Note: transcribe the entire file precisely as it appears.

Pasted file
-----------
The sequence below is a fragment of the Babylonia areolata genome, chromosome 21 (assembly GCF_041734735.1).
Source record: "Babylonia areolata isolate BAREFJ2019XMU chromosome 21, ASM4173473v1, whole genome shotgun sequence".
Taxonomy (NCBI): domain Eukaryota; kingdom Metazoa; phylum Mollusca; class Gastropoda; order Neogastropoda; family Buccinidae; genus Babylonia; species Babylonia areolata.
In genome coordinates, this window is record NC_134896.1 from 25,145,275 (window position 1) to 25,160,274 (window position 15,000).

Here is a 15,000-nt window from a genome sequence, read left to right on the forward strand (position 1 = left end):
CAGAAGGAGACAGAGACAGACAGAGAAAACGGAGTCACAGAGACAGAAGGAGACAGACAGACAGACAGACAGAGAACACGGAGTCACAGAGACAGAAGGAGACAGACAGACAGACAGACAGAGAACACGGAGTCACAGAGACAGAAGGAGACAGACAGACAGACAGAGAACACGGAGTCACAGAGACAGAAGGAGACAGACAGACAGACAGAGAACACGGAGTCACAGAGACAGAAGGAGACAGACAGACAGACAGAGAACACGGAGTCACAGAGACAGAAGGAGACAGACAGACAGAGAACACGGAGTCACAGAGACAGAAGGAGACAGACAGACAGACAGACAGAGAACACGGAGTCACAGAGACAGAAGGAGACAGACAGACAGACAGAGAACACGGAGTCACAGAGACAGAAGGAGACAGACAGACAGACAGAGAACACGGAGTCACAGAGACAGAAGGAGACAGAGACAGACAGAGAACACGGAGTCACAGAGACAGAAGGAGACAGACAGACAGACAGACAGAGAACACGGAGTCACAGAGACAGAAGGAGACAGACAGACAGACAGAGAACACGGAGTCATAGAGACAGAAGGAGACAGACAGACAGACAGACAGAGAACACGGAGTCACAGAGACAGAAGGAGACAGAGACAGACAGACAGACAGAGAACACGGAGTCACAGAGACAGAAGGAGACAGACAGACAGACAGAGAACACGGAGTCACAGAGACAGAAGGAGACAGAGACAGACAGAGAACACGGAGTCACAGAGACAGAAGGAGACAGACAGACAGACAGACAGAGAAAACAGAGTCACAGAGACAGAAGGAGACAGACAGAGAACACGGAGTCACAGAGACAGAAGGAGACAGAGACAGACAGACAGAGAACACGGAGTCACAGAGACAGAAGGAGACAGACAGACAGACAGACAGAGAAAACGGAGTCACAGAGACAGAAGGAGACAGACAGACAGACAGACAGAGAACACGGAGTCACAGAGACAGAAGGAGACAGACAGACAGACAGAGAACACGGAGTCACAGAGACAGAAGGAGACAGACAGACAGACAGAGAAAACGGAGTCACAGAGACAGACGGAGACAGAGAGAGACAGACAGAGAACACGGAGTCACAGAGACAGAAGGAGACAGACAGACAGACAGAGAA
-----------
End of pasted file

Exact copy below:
The sequence below is a fragment of the Babylonia areolata genome, chromosome 21 (assembly GCF_041734735.1).
Source record: "Babylonia areolata isolate BAREFJ2019XMU chromosome 21, ASM4173473v1, whole genome shotgun sequence".
Taxonomy (NCBI): domain Eukaryota; kingdom Metazoa; phylum Mollusca; class Gastropoda; order Neogastropoda; family Buccinidae; genus Babylonia; species Babylonia areolata.
In genome coordinates, this window is record NC_134896.1 from 25,145,275 (window position 1) to 25,160,274 (window position 15,000).

Here is a 15,000-nt window from a genome sequence, read left to right on the forward strand (position 1 = left end):
CAGAAGGAGACAGAGACAGACAGAGAAAACGGAGTCACAGAGACAGAAGGAGACAGACAGACAGACAGACAGAGAACACGGAGTCACAGAGACAGAAGGAGACAGACAGACAGACAGACAGAGAACACGGAGTCACAGAGACAGAAGGAGACAGACAGACAGACAGAGAACACGGAGTCACAGAGACAGAAGGAGACAGACAGACAGACAGAGAACACGGAGTCACAGAGACAGAAGGAGACAGACAGACAGACAGAGAACACGGAGTCACAGAGACAGAAGGAGACAGACAGACAGAGAACACGGAGTCACAGAGACAGAAGGAGACAGACAGACAGACAGACAGAGAACACGGAGTCACAGAGACAGAAGGAGACAGACAGACAGACAGAGAACACGGAGTCACAGAGACAGAAGGAGACAGACAGACAGACAGAGAACACGGAGTCACAGAGACAGAAGGAGACAGAGACAGACAGAGAACACGGAGTCACAGAGACAGAAGGAGACAGACAGACAGACAGACAGAGAACACGGAGTCACAGAGACAGAAGGAGACAGACAGACAGACAGAGAACACGGAGTCATAGAGACAGAAGGAGACAGACAGACAGACAGACAGAGAACACGGAGTCACAGAGACAGAAGGAGACAGAGACAGACAGACAGACAGAGAACACGGAGTCACAGAGACAGAAGGAGACAGACAGACAGACAGAGAACACGGAGTCACAGAGACAGAAGGAGACAGAGACAGACAGAGAACACGGAGTCACAGAGACAGAAGGAGACAGACAGACAGACAGACAGAGAAAACAGAGTCACAGAGACAGAAGGAGACAGACAGAGAACACGGAGTCACAGAGACAGAAGGAGACAGAGACAGACAGACAGAGAACACGGAGTCACAGAGACAGAAGGAGACAGACAGACAGACAGACAGAGAAAACGGAGTCACAGAGACAGAAGGAGACAGACAGACAGACAGACAGAGAACACGGAGTCACAGAGACAGAAGGAGACAGACAGACAGACAGAGAACACGGAGTCACAGAGACAGAAGGAGACAGACAGACAGACAGAGAAAACGGAGTCACAGAGACAGACGGAGACAGAGAGAGACAGACAGAGAACACGGAGTCACAGAGACAGAAGGAGACAGACAGACAGACAGAGAA